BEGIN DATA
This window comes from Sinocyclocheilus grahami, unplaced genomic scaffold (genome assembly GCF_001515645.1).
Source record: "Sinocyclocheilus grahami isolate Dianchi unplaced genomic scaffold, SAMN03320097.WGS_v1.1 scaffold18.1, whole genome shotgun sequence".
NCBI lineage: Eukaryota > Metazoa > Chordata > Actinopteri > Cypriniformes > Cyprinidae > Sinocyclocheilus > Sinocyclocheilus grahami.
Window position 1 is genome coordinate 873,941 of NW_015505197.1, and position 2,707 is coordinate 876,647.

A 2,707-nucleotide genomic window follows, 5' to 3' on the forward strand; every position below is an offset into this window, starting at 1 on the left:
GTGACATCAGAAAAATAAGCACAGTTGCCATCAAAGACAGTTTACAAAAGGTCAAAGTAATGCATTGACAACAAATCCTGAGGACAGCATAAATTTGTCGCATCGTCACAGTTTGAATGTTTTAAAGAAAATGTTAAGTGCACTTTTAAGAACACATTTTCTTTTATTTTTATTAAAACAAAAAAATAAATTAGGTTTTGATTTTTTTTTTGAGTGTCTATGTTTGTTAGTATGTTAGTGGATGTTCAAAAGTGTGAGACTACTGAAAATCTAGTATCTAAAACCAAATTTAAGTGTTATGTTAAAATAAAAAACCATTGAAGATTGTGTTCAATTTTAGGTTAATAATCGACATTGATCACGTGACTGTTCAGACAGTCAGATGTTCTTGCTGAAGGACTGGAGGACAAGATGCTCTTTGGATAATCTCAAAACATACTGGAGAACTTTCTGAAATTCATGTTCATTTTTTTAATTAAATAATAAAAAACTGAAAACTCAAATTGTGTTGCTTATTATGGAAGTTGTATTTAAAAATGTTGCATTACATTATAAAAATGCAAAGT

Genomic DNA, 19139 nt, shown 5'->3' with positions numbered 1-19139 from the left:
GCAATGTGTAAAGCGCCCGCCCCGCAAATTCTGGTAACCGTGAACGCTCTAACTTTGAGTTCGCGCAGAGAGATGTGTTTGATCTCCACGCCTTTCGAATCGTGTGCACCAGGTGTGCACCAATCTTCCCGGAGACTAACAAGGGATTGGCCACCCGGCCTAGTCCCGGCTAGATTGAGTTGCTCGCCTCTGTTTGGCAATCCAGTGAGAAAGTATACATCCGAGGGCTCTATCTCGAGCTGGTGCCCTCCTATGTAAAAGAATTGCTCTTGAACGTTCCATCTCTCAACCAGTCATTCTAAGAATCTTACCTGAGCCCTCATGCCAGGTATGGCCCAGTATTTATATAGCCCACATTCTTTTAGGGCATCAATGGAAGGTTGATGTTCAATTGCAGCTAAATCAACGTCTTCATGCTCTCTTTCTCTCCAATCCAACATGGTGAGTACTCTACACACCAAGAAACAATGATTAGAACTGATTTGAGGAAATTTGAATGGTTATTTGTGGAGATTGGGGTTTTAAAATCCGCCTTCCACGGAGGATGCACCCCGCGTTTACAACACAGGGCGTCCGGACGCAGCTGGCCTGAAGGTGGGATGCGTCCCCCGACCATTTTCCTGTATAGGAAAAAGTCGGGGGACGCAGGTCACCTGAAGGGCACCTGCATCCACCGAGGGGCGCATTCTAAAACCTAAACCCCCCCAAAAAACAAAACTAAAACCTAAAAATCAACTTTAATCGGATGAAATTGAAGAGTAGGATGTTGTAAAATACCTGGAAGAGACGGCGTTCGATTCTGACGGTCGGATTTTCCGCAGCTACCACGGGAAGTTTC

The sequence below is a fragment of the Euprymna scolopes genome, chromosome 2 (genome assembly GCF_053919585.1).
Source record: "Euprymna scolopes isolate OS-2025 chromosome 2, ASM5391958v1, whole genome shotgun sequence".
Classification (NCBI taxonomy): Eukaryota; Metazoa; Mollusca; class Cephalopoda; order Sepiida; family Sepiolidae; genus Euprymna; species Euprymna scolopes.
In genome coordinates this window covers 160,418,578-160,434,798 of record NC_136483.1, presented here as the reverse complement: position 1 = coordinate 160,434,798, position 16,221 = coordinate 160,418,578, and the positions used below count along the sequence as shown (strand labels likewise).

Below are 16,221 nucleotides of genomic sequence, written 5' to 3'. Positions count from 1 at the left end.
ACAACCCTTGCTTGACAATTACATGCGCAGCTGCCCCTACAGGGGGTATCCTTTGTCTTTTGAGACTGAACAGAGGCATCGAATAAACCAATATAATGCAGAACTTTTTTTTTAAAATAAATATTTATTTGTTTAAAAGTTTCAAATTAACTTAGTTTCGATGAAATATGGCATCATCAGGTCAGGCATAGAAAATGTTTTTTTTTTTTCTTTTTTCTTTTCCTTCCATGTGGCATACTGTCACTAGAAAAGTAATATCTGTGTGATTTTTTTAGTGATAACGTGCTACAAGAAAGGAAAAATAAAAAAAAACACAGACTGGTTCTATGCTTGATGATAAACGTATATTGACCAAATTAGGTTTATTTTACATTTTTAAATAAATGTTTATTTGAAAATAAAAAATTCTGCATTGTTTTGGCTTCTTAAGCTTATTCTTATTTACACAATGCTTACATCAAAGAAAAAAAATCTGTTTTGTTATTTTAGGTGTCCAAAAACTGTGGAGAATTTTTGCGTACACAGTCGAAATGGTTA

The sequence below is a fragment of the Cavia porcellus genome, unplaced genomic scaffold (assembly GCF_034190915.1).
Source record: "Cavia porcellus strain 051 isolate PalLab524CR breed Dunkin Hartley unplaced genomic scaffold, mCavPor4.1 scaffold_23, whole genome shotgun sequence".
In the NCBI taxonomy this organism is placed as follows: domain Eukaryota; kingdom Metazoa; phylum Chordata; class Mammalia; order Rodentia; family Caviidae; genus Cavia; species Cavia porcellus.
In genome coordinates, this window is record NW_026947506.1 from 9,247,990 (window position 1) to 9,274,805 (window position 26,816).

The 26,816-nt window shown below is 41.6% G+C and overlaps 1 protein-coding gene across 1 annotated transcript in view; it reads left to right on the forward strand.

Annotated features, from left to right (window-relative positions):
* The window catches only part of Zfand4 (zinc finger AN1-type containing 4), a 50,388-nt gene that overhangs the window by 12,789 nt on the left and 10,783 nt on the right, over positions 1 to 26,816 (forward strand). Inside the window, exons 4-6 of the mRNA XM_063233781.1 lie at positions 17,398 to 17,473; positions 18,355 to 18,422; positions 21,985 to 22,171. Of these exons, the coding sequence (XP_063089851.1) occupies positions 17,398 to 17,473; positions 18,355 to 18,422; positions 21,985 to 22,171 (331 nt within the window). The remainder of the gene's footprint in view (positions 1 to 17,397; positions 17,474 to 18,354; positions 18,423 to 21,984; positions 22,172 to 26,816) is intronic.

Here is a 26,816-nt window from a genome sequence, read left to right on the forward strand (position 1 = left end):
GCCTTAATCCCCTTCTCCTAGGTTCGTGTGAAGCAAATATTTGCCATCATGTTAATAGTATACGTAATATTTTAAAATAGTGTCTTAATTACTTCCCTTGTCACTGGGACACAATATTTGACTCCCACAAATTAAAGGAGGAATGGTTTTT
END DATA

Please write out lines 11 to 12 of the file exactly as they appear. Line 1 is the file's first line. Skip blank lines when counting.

Classification (NCBI taxonomy): Eukaryota; Metazoa; Mollusca; class Cephalopoda; order Sepiida; family Sepiolidae; genus Euprymna; species Euprymna scolopes.
In genome coordinates this window covers 160,418,578-160,434,798 of record NC_136483.1, presented here as the reverse complement: position 1 = coordinate 160,434,798, position 16,221 = coordinate 160,418,578, and the positions used below count along the sequence as shown (strand labels likewise).